‘The Guilt Trip’ by Sandie Jones: Is anyone NOT guilty?

The Guilt Trip by Sandie Jones

After reading several novels in which people aren’t who they appear to be and the plots kind of blur together, I worried that “The Guilt Trip” by Sandie Jones would be another disappointment. I had really enjoyed her previous books: “The Other Woman,” “The First Mistake” and “The Half Sister.” I am thrilled to say that “The Guilt Trip” kept me enthralled and turning page after page till the surprising ending. And yes, there is one character who is not as he or she (no spoilers!) appears to be, but it’s not the usual kind of misleading characterization.

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‘The Therapist’ by B. A. Paris is a marvelous mystery

The Therapist by B.A. Paris

The title “The Therapist” is a big part of the mystery itself. Author B.A. Paris lets us know, first through occasional first person posts from someone who is obviously a therapist, that the identity of the therapist is a mystery. We have no idea who the therapist is, nor do we know who the clients are. But we do know that there is something off about this therapist with a “relaxation room” next door.

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‘Her Perfect Life’ by Hank Phillippi Ryan; what does it take to be perfect?

Her Perfect Life by Hank Phillippi Ryan

The word “perfect” has many connotations. We dream of the perfect vacation, the perfect home, the perfect family, the perfect job. But for each of us, that word, perfect, has a different meaning. In “Her Perfect Life,” Hank Phillippi Ryan presents a main character, Lily Atwood, whose life seems perfect. She’s a television reporter, and her onscreen image is as beautifully perfect as her offscreen life. She lives in a beautiful house with a beautiful seven-year-old daughter and a beautiful nanny, and she scrupulously maintains her appearance to be beautiful. Everything about Lily matches the Instagram hashtag her fans have created: #PerfectLily.

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‘Defending Britta Stein’ by Ronald H. Balson: thrilling courtroom drama and history about how the Danish saved the Jews in WWII

Defending Britta Stein by Ronald H. Balson

In “Defending Britta Stein” by Ronald H. Balson, attorney Catherine Lockhart and her husband, private investigator Liam Taggert, are the actors whose actions bring about justice in an unlikely manner. Through these two characters, both well known to Balson fans, we are privy to the history of a family of Danish Jews during WWII. As is standard in Balson’s novels, there is a story-within-a-story, and Lockhart and Taggert are the vehicles through which the Holocaust story is told. The storytelling is gripping, and this courtroom drama showcases the unity and bravery of the Danish people in saving most of their population of Jews during WWII when the Germans decided to implement their final solution on the Jews of Denmark.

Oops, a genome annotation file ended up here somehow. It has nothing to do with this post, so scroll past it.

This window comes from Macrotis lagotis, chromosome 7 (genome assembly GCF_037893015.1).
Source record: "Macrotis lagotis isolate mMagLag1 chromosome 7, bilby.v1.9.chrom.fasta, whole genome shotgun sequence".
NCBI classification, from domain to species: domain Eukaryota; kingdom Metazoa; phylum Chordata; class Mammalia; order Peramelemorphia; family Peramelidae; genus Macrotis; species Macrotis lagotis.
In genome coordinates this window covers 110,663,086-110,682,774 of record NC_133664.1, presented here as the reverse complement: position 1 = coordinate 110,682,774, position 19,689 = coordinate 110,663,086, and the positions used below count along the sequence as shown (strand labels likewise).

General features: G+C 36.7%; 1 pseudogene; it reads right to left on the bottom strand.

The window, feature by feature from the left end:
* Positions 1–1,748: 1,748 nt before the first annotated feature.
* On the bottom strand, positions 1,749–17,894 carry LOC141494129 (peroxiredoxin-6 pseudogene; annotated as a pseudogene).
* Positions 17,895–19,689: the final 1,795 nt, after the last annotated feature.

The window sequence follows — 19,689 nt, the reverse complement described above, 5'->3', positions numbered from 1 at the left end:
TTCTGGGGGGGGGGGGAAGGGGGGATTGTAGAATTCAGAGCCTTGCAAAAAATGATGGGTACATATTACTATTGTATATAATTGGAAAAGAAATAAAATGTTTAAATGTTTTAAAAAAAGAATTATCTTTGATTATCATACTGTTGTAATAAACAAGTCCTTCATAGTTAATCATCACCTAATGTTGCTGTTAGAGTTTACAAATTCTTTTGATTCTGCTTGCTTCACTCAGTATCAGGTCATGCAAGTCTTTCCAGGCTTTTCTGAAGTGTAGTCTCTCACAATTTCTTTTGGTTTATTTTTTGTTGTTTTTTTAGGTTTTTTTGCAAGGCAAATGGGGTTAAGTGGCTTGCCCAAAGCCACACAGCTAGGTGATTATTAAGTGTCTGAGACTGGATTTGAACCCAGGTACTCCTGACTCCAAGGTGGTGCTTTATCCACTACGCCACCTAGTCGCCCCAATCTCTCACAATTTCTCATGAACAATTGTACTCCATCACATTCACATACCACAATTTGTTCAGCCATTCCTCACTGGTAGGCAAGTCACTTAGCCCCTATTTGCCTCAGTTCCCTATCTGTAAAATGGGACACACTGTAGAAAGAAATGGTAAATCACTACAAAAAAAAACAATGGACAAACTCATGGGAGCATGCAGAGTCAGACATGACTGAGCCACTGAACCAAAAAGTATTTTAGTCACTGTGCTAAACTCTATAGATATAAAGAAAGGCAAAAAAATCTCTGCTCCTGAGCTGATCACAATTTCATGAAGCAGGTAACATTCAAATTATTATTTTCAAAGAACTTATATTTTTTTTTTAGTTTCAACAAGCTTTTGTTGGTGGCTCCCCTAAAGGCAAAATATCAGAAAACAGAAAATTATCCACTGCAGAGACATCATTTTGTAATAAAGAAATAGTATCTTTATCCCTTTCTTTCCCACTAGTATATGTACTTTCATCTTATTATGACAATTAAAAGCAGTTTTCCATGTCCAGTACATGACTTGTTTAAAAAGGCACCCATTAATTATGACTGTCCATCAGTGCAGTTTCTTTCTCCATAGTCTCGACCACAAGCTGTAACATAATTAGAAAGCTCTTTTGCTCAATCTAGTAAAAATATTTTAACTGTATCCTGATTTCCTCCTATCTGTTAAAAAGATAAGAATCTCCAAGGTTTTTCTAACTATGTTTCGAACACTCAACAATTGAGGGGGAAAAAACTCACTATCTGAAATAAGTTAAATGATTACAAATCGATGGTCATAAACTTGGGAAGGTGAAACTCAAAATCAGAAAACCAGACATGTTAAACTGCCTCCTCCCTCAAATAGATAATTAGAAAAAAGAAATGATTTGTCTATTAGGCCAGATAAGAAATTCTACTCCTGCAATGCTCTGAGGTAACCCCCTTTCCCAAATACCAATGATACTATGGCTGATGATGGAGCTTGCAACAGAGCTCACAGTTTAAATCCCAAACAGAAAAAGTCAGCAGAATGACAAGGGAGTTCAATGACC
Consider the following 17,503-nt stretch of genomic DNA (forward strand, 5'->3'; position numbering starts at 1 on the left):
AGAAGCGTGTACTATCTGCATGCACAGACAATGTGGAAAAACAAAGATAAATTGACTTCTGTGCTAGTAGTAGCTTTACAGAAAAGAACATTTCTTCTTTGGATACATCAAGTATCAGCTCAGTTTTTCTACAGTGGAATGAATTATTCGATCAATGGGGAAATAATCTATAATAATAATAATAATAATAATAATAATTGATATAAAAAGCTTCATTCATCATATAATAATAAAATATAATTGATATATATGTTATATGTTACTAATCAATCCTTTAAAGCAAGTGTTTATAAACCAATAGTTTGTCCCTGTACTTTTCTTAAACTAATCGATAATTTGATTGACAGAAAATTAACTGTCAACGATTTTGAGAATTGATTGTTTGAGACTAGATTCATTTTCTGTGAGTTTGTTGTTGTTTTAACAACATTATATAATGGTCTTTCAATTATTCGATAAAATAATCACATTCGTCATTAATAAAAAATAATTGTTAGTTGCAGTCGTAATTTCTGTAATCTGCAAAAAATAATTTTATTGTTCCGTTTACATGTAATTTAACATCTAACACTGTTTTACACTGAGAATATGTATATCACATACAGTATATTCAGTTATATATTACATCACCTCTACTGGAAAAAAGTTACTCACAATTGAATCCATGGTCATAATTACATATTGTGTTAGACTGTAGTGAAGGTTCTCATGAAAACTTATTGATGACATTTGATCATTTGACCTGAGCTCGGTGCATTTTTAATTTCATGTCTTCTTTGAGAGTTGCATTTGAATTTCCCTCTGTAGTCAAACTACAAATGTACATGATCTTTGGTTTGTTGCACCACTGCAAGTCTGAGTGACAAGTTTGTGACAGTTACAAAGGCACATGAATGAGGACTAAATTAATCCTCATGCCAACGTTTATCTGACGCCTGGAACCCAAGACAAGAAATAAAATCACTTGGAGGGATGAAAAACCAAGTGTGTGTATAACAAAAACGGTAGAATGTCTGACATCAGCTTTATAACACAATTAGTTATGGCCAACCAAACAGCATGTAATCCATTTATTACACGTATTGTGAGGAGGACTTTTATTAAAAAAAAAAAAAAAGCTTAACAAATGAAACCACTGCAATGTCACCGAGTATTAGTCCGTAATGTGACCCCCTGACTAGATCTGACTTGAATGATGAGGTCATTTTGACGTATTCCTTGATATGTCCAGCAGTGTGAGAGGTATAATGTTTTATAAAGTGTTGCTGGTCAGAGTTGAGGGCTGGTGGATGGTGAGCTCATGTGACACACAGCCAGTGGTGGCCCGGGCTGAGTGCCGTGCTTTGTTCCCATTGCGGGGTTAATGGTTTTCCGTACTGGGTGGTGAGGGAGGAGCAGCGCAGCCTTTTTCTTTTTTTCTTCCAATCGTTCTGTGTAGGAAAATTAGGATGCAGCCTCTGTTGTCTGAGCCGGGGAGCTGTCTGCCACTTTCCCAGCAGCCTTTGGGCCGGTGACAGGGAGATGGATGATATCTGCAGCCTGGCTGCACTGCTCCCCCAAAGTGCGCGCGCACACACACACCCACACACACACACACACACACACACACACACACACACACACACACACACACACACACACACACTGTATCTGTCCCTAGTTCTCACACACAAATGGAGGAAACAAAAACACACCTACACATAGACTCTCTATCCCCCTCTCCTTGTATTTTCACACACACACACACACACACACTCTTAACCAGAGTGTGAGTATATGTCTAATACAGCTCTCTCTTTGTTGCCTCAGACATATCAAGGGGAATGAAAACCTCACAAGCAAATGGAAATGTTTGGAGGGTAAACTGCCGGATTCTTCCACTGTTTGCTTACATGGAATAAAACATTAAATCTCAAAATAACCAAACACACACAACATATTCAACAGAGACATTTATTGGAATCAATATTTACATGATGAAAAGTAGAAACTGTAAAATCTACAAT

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‘The Family Plot’ by Megan Collins is a twisted story of a family history built on lies

The Family Plot by Megan Collins

In the very first sentence of “The Family Plot,” by Megan Collins, the first person narrator shares the fact that she was named Dahlia after Black Dahlia, an actress who was gruesomely murdered. Likewise, her siblings were named after other murder victims, including her twin brother, Andy, named after Lizzie Borden’s father. The matriarch of the Lighthouse family came from a wealthy family, and her children knew, growing up, that her parents were murder victims. Their father was distant from the two girls, but shared his favorite pastime, hunting, with Andy and their older brother Charlie.

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‘Island Queen’ by Vanessa Riley is historical fiction based on the life of a rags-to-riches story that was really slave-to-riches

Island Queen by Vanessa Riley

Those who start life with nothing and eventually become wealthy have nothing on Dorothy Kirwan Thomas, who started with less than nothing but became an extremely rich, powerful woman in her own right. How does one start with less than nothing, you might wonder? In “Island Queen,” by Vanessa Riley, we meet Dolly, as she was known, who was born a slave. Her father, the Irish plantation owner, taught her numbers and the value of money. She was determined to earn enough money to free herself, her mother, and her sister. Dolly ended up accomplishing that and much, much more.

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‘Blind Tiger’ by Sandra Brown is an action-packed historical fiction with a fascinating female main character

Blind Tiger by Sandra Brown

Exploring the bleak times during Prohibition becomes a thrill-ride in Sandra Brown’s “Blind Tiger.” The story is set right after the “Great War,” and is filled with nonstop action as we meet Laurel Plummer, who ends up in small-town Foley, Texas, after her husband abandons her in his father’s one-room shack. Laurel is left with her sickly, premature newborn, Pearl, in a drafty cabin with no running water or electricity. Laurel, as we come to find out, is a tough character and not one to let a desperate situation keep her down.